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Top Issues for Black Women Voters in 2024 are Inflation, Cost of Living and Affordable Housing

Higher Heights, the leading national organization exclusively dedicated to advancing Black women’s political power, released new polling data on the top issues of concern to Black women voters in 2024.

With eight months until the November 2024 elections, the poll shows that Black women have top concerns about a broad range of issues, but the top issues for Black women voters are inflation, the cost of living and affordable housing.

In 2024, the top issues for Black women voters are inflation, the cost of living and affordable housing.

“These critical issues impact Black women’s everyday lives. Black women want economically thriving, education-rich, healthy, and safe communities. Our poll shows that cost, not the economy, drives Black women’s issue priorities. This is in our face every day when we go to the grocery store, put gas in our tanks, and pay our rent and mortgages,” said Glynda C. Carr, President & CEO of Higher Heights Leadership Fund. These issues should be the focus of Congress, our elected leaders, and candidates vying for our votes this November.”

Other key findings of the poll include:

  • Though Black women voters strongly believe in the power of their vote, there is a clear concern for the direction of the country and the upcoming elections. Over three-quarters of Black women voters describe their vote as powerful (76%), but 29% of Black women voters believe their voter power is decreasing as we get closer to the November 2024 election.
  • Heading into the 2024 elections, Black women voters are most worried about inflation, the cost of living and affordable housing. Despite public safety and gun violence rising to the top as a general concern for the country, Black women voters are most personally worried about how economic issues are impacting their families and communities. That said, racial profiling by police is a top non-economic concern.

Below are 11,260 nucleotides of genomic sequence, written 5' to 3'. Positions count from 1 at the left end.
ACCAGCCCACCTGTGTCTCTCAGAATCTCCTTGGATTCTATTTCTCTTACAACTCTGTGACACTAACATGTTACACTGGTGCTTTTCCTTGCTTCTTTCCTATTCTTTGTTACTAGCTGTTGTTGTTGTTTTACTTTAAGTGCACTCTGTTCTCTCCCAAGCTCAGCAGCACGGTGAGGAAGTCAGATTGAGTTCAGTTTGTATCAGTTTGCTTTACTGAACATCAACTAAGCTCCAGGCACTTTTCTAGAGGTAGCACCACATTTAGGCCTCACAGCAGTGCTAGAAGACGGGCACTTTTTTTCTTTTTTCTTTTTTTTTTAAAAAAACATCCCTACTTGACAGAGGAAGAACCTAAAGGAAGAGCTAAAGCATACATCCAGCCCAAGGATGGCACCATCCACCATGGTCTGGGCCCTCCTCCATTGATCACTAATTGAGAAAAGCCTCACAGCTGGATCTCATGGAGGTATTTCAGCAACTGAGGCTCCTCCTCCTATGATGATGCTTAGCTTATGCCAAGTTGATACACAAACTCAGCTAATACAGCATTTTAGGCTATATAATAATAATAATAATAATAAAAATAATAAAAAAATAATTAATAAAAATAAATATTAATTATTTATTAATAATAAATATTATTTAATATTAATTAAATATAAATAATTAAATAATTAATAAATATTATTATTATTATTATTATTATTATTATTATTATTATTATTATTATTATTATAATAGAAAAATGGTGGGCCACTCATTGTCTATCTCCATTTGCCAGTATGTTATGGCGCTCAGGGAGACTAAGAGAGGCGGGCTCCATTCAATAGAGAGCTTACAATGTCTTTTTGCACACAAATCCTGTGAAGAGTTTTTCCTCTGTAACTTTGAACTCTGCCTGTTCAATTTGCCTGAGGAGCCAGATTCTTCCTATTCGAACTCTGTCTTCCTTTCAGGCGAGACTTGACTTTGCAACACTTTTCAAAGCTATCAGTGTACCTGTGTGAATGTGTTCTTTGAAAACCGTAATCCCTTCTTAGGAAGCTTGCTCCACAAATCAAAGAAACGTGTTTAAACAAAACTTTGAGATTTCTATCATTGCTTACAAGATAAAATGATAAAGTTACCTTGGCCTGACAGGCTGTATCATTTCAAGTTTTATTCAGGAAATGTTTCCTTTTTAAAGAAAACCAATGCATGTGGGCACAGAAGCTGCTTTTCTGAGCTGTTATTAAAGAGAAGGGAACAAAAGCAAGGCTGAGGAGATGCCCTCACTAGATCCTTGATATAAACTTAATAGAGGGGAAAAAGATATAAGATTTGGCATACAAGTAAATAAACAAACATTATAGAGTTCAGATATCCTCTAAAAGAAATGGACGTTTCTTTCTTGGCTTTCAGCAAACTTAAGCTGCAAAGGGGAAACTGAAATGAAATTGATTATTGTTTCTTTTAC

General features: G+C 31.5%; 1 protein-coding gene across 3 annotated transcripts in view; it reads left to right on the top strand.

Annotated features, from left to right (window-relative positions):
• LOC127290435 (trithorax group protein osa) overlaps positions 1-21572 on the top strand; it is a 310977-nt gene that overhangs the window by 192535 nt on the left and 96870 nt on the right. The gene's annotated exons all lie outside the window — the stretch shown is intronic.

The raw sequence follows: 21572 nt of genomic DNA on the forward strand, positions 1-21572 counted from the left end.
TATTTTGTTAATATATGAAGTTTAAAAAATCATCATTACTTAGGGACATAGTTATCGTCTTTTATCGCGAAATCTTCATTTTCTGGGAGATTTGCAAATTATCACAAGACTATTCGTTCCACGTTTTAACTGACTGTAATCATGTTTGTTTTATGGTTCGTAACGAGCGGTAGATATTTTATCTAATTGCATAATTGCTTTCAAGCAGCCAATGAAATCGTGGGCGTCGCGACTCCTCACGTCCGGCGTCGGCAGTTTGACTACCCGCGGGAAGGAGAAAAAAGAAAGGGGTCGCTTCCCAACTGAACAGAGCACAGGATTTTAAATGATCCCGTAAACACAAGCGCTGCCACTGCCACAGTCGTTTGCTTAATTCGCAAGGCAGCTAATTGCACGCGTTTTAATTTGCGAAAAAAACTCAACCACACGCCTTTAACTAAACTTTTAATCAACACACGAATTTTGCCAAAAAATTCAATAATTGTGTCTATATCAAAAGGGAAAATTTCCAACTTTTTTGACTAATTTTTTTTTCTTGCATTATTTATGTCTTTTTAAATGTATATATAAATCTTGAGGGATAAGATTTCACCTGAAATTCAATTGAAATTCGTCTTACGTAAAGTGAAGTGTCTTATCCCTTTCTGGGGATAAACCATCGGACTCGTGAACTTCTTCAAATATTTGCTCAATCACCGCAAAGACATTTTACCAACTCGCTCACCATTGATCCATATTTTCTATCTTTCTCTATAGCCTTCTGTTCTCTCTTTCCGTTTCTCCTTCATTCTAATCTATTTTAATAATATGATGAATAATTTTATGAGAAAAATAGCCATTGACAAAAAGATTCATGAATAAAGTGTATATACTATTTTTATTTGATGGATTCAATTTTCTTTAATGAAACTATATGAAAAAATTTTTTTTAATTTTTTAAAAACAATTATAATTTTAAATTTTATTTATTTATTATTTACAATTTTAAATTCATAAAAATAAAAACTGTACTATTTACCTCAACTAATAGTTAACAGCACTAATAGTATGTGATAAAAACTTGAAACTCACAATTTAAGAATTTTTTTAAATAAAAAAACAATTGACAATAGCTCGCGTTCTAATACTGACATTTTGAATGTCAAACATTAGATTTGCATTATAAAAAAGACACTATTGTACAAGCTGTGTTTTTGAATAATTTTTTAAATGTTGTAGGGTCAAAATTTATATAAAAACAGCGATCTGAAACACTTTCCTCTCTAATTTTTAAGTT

• Abortion continues to be a galvanizing and mobilizing issue among Black women voters. Over 40% of Black women (say that they are more likely to vote for a candidate who is “pro-reproductive freedom” (more than 35% who say it would not make a difference.) This finding holds true across age, education, and political party.
  • Though Black women voters clearly feel the increase in Black elected representation, there is a persistent feeling of underrepresentation that can decrease morale. Despite the fact that 58% of Black women voters believe they are underrepresented in political power, most are still hopefully optimistic about the representational power they do have. Nearly 81% of Black women voters believe that Black women elected officials have the power to effect change in their communities.
  • Generational divide among Black women could impact their political participation. Voters age 18-49 are less trusting of institutions in general – they are less likely to feel they have political power, less likely to trust the Democratic Party will make a difference in their lives, and less likely to trust the media and news sources they see.

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